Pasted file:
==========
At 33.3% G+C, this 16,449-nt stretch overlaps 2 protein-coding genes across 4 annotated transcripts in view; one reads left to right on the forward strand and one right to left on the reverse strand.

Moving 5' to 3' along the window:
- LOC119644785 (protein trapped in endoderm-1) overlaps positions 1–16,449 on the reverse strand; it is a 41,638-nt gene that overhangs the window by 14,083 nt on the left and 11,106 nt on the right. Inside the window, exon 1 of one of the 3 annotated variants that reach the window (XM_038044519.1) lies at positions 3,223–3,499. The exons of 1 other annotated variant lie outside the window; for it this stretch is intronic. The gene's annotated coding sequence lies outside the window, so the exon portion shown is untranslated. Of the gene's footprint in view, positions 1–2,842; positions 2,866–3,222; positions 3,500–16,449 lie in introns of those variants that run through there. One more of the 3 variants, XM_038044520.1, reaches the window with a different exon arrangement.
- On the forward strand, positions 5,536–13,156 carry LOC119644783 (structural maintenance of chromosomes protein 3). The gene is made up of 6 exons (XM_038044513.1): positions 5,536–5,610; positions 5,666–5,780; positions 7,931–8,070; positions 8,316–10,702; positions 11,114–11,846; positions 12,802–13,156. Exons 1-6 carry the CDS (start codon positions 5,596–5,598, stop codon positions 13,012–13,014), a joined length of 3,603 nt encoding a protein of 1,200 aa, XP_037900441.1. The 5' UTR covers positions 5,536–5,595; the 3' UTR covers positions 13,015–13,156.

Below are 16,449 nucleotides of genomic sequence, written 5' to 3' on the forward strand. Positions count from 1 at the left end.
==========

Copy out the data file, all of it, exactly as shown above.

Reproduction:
At 33.3% G+C, this 16,449-nt stretch overlaps 2 protein-coding genes across 4 annotated transcripts in view; one reads left to right on the forward strand and one right to left on the reverse strand.

Moving 5' to 3' along the window:
- LOC119644785 (protein trapped in endoderm-1) overlaps positions 1–16,449 on the reverse strand; it is a 41,638-nt gene that overhangs the window by 14,083 nt on the left and 11,106 nt on the right. Inside the window, exon 1 of one of the 3 annotated variants that reach the window (XM_038044519.1) lies at positions 3,223–3,499. The exons of 1 other annotated variant lie outside the window; for it this stretch is intronic. The gene's annotated coding sequence lies outside the window, so the exon portion shown is untranslated. Of the gene's footprint in view, positions 1–2,842; positions 2,866–3,222; positions 3,500–16,449 lie in introns of those variants that run through there. One more of the 3 variants, XM_038044520.1, reaches the window with a different exon arrangement.
- On the forward strand, positions 5,536–13,156 carry LOC119644783 (structural maintenance of chromosomes protein 3). The gene is made up of 6 exons (XM_038044513.1): positions 5,536–5,610; positions 5,666–5,780; positions 7,931–8,070; positions 8,316–10,702; positions 11,114–11,846; positions 12,802–13,156. Exons 1-6 carry the CDS (start codon positions 5,596–5,598, stop codon positions 13,012–13,014), a joined length of 3,603 nt encoding a protein of 1,200 aa, XP_037900441.1. The 5' UTR covers positions 5,536–5,595; the 3' UTR covers positions 13,015–13,156.

Below are 16,449 nucleotides of genomic sequence, written 5' to 3' on the forward strand. Positions count from 1 at the left end.